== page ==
Scientists investigating conditions such as miscarriage, preeclampsia and other complications that can occur during pregnancy will now be able to create early stems cells for study in the lab, which will further help their understanding of placental development.
Studying the role of the placenta during pregnancy has long been a challenge as obtaining vital tissue samples before birth was practically impossible. Now, scientists from the Washington University School of Medicine in St Louis, using findings from earlier Japanese studies, have found a way to guide human cells into becoming trophoblast stems cells, the precursor cells that give rise to the placenta. This technique will allow researchers to understand the very early stages of how the placenta develops and should give important insights into complications that occur during pregnancy.
The team in St Louis has been able to transform induced pluripotent stems (iPS) cells into trophoblast stem cells. Trophoblast cells develop into two specific cells types: one which allows the placental cells to implant into the uterine lining and the other which produces the hormones essential to maintaining the pregnancy.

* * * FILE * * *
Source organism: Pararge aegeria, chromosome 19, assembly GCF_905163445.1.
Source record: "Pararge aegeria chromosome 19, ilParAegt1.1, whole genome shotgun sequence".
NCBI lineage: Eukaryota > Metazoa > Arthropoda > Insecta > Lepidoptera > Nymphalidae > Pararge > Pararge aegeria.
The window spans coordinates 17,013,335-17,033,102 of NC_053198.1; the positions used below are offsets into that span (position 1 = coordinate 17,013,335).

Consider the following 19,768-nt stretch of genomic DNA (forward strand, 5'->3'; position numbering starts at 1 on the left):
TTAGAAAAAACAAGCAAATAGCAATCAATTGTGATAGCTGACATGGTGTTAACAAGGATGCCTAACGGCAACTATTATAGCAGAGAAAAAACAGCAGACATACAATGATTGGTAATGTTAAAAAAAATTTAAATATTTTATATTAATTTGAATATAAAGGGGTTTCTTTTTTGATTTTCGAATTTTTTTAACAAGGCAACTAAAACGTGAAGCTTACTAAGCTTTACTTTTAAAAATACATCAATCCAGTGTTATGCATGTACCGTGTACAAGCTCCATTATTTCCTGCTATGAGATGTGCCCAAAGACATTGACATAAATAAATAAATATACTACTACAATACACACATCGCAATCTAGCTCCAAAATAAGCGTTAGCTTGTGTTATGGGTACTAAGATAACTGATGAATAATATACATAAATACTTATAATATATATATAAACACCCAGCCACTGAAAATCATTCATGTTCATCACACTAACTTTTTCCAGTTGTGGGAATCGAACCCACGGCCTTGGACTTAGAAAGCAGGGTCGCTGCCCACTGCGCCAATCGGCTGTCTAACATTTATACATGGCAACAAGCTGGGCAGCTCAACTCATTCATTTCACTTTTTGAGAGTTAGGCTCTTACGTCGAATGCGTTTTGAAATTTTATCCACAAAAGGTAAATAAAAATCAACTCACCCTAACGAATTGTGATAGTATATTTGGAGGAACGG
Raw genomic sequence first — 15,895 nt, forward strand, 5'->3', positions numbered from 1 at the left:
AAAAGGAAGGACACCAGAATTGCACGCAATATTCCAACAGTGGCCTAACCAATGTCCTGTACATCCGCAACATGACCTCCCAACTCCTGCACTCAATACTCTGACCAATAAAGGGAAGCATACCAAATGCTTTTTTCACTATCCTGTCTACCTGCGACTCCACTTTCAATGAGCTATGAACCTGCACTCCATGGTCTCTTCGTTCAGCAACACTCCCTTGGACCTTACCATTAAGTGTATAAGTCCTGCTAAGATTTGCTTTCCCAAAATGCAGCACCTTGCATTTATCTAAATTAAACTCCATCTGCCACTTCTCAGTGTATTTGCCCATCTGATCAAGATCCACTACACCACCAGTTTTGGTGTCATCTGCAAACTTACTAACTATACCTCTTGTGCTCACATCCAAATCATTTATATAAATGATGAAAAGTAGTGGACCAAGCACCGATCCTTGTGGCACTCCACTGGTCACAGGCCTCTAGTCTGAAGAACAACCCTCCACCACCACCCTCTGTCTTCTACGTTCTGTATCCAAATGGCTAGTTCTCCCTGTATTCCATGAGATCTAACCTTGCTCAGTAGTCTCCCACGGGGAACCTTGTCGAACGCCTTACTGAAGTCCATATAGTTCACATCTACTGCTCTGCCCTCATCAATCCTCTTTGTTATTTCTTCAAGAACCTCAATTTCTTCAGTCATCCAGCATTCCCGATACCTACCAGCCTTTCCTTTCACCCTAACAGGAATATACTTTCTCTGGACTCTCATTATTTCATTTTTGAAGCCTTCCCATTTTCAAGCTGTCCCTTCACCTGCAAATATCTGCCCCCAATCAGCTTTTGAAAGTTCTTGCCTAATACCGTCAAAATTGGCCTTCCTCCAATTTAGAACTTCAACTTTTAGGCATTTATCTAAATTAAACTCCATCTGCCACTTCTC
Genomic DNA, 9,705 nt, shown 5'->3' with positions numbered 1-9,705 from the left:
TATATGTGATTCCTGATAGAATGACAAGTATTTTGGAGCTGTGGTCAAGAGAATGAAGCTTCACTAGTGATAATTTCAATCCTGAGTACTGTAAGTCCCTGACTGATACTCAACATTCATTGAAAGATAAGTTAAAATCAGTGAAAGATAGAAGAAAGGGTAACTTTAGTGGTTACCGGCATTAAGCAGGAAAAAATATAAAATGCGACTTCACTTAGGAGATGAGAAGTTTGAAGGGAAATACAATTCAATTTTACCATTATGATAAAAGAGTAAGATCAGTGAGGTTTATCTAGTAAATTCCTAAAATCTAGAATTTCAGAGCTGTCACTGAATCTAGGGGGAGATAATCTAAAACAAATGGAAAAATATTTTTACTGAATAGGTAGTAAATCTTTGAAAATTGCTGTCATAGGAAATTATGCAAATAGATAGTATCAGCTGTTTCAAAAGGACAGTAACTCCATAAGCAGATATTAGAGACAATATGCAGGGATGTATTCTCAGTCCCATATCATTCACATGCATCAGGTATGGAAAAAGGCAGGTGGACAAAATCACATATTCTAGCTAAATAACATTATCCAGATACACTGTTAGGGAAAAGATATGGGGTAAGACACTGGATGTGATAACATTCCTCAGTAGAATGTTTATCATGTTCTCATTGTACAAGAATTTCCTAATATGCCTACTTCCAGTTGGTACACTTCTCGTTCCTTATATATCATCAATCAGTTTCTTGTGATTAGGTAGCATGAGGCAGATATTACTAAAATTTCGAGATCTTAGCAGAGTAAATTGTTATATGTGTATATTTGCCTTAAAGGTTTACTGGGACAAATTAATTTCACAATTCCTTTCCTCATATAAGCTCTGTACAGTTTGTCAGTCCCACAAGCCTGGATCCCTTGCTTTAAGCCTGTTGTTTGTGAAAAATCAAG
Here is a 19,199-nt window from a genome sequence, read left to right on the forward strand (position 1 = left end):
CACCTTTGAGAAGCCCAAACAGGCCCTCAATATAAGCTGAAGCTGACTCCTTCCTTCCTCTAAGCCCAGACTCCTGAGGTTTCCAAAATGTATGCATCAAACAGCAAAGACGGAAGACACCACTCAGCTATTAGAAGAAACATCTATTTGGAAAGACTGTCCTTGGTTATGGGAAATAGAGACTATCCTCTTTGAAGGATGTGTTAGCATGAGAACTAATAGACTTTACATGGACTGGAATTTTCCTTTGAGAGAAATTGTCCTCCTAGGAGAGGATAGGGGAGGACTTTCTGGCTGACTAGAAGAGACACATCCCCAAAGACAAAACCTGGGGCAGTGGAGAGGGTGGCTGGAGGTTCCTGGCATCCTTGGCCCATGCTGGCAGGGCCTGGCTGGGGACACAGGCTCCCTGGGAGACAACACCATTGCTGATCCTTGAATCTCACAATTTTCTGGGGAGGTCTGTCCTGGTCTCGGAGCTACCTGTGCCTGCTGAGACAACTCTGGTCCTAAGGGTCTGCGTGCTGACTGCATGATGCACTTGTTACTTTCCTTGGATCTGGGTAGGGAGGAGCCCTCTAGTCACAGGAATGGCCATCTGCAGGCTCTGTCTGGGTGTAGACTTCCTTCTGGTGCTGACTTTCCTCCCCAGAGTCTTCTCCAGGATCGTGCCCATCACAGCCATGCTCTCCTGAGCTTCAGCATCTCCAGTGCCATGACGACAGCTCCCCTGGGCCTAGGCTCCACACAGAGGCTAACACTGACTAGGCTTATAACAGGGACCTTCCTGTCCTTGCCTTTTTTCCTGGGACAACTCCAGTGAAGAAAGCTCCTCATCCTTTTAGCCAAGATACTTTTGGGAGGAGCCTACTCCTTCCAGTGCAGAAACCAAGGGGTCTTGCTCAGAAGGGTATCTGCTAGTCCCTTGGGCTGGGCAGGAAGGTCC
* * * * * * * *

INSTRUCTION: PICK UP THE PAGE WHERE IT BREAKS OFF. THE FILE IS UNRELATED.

Although there are already well established protocols, stretching back a decade, for turning an adult cell into an iPS cell, until now, scientists have not been able to create trophoblast stem cells in the lab. Unlike these precursor cells, iPS cells are in a state that exists after the embryo attaches to the uterus’ lining. As the development of the placenta begins before this stage, and these iPS cells have already lost their capacity to create placental cells, it has been important to find an accessible source of these trophoblast stem cells.
This breakthrough, which allows the creation of early stem cells, will help scientists further their understanding of the development of the human placenta and the origins of miscarriage, preeclampsia and other complications that occur during pregnancy.
For further information
Scientists generate early stem cells that form the human placenta
Washington University School of Medicine in St Louis
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The Company of Biologists. Development - For advances in developmental biology and stem cells